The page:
Downburst Wind Likely Culprit for Storm Damage
A fascinating wind storm swooped into the Huntington-Proctorville area late Tuesday afternoon to cap off still another 90 degree Dog Day of summer. Tate Tooley of Rome Township called and asked “was it a tornado”? Added Tate, “there are so many trees down and at the Fairgrounds, a travel camper was shoved over onto a car”. Tate went on to describe the damage at the Fairland Middle School where the roof was partially “peeled off”.
Once the action quieted down, here at 8:30 this evening, I took a ride down to the East End of Huntington and surveyed the damage first hand. The power poles that were bent in half told of a vicious wind storm near the Steiner and BASF plants on 24th street. But the damaged poles were very orderly in their dangling. No sign of a twisting and turning motion was evident. This led me to believe that a straight-line (downburst) not a circular (tornado) wind had left its signature. I will describe a downburst wind in a bit.
To add additional credence to the downburst wind theory, a close inspection of the afternoon Doppler radar scope showed the classic signature of a sudden linear wind. The heavier rain fell in a narrow corridor from the Symmes Creek in Chesapeake thru Johnson World in Proctorville and onto the Fairgrounds. Across the river, Collis P's hometown also had a gusty downpour.
As meteorologists we are trained to look in this heavier rain zone for possible high winds too. That’s because the heavier rain falls in the middle of the strongest updraft that supports the thunderstorm. And it’s that strong updraft that can lead to a sudden equally potent downdraft of wind.
Indeed, just as the storm made it to the East End section of Huntington and the area across the 31st bridge into Rome township, the Doppler radar returns turned purple indicating an even stronger updraft and hence the strongest winds. My first scary thought was what if the storm had hit just 1 block over at Joan Edwards Stadium and what if the stadium had been filled with people?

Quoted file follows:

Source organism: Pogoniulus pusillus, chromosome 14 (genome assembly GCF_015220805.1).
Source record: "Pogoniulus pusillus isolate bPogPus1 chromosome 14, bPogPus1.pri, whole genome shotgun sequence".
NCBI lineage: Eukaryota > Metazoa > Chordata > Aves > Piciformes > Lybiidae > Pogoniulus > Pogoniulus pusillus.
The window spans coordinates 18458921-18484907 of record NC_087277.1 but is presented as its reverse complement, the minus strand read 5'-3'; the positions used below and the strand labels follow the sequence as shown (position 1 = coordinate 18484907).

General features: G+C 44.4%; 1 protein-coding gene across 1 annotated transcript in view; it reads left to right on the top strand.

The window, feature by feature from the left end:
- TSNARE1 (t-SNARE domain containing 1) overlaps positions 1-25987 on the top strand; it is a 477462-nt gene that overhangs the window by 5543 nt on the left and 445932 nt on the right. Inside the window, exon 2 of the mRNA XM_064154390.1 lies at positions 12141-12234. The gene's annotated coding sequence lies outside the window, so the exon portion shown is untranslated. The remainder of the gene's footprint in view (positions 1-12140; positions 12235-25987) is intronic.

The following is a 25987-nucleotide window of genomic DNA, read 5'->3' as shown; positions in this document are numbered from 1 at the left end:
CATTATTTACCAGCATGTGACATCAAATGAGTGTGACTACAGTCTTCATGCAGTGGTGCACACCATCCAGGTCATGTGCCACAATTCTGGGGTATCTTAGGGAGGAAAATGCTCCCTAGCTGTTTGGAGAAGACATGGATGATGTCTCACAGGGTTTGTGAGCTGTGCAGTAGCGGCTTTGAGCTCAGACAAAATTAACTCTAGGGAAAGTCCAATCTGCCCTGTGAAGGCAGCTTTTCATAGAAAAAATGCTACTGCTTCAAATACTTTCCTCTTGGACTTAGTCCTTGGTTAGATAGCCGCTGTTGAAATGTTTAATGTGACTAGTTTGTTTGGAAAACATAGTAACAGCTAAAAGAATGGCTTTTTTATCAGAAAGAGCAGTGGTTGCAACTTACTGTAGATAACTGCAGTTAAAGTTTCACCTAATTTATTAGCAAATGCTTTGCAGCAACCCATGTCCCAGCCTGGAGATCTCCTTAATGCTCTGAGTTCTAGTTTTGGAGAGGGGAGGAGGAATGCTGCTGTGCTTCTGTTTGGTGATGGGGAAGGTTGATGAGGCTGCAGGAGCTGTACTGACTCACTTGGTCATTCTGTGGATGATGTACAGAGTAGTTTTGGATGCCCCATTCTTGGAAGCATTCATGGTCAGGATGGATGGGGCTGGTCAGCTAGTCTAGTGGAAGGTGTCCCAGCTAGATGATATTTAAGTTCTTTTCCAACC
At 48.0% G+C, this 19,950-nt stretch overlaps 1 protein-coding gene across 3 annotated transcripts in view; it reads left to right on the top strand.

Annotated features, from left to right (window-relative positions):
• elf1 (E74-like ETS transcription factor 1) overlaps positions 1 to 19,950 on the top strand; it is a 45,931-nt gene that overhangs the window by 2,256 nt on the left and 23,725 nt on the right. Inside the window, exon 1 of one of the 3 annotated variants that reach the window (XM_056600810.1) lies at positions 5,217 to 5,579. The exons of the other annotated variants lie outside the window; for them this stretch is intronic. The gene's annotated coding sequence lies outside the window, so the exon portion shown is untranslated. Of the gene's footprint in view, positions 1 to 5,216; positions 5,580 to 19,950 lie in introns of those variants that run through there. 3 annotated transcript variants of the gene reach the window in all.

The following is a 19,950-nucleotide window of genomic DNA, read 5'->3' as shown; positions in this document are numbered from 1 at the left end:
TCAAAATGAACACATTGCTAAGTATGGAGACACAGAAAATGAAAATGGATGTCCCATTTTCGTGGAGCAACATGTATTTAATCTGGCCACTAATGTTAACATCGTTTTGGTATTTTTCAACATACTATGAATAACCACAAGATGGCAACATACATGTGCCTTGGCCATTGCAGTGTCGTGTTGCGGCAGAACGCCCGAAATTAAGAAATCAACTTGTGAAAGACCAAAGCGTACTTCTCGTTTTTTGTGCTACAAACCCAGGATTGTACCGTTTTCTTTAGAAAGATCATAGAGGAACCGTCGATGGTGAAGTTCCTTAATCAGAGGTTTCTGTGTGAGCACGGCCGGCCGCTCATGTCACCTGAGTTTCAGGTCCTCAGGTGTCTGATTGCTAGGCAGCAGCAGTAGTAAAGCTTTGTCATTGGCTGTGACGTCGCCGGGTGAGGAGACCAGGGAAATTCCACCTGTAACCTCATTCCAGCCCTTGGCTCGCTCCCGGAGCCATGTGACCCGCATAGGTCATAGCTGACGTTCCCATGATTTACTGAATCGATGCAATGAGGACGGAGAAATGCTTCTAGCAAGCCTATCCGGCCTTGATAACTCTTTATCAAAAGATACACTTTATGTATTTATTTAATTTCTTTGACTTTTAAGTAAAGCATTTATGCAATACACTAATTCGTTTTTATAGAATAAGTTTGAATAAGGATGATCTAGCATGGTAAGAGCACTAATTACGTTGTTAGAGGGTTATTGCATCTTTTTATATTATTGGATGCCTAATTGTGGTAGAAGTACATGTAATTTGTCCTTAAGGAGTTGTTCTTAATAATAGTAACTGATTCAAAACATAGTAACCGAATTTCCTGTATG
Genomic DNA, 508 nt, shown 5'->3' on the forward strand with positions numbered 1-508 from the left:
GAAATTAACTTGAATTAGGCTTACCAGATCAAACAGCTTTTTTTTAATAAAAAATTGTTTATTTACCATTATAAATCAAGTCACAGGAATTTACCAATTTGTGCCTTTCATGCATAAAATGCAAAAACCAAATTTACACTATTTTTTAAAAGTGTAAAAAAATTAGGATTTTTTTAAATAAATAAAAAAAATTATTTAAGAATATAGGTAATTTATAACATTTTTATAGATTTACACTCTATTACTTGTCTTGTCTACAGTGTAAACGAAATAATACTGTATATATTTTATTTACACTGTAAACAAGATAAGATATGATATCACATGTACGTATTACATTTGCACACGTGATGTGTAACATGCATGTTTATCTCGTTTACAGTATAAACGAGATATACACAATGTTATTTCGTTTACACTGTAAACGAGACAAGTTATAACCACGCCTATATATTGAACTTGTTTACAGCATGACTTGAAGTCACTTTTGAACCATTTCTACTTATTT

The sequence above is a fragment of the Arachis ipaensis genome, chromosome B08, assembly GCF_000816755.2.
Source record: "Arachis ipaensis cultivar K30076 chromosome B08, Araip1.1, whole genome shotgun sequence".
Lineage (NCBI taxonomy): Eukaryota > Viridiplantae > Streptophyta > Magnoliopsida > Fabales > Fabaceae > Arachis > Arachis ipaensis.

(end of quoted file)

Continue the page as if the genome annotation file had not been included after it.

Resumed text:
Now let’s get down to the meteorology. Why not a tornado? First I offer some perspective. In our television happy, storm sensational times, it is “sexy” to call summer wind storms by the name “tornadoes”. In effect, we have been inundated with pictures of storms hop scotching across the Great Plains. The damage these twisters cause and the loss of life they produce can be catastrophic. Since the funnel clouds that these storms spin up gather dusk and debris and twirl them into dark columns of rotating air, the twister has become a sinister sign of a foreboding storm.
But the key is the winds in a tornado are spinning, turning, circular in nature. The path of debris left behind from a twister is disorderly with signs of twisting everywhere. In this case, as in the case of more than 90% of the summer wind storms in our country, the power poles all fell in the same direction. That’s a smoking gun for a straight line wind.
How fast were those winds? And why did they occur on an otherwise light to moderate wind day? Well to bend a power pole into two, winds would have to exceed 50 miles per hour. Now coincidentally, the winds at 40,000 feet overhead were blowing at 50 miles per hour Tuesday afternoon. When a thunderstorm moved into Huntington, it produced a nice suction effect that slurped those 50 mile per hour winds down to the ground. As those strong high altitude winds hit the ground, they spread out in a fan-like fashion and likely increased their speed to 60-70 mph. Strong enough to produce the damage that Dave Benton likened to the “LEANING TOWER OF POWER”.
One final observation, when the air is as hot and humid as it was on Tuesday, it is light as a feather. So light that it can be contorted into a twister or sucked into a downburst in a heartbeat. In that regard, winds storms whether tornadic or linear (straight-line, downbursts) are very hard to predict since they can happen in the blink of an eye!
I will travel to Proctorville on Wednesday for a first hand look at the damage. It is not out of the question that a twister occured there while a downburst hit Huntington. I will let you know what I find right here at WSAZ.COM.
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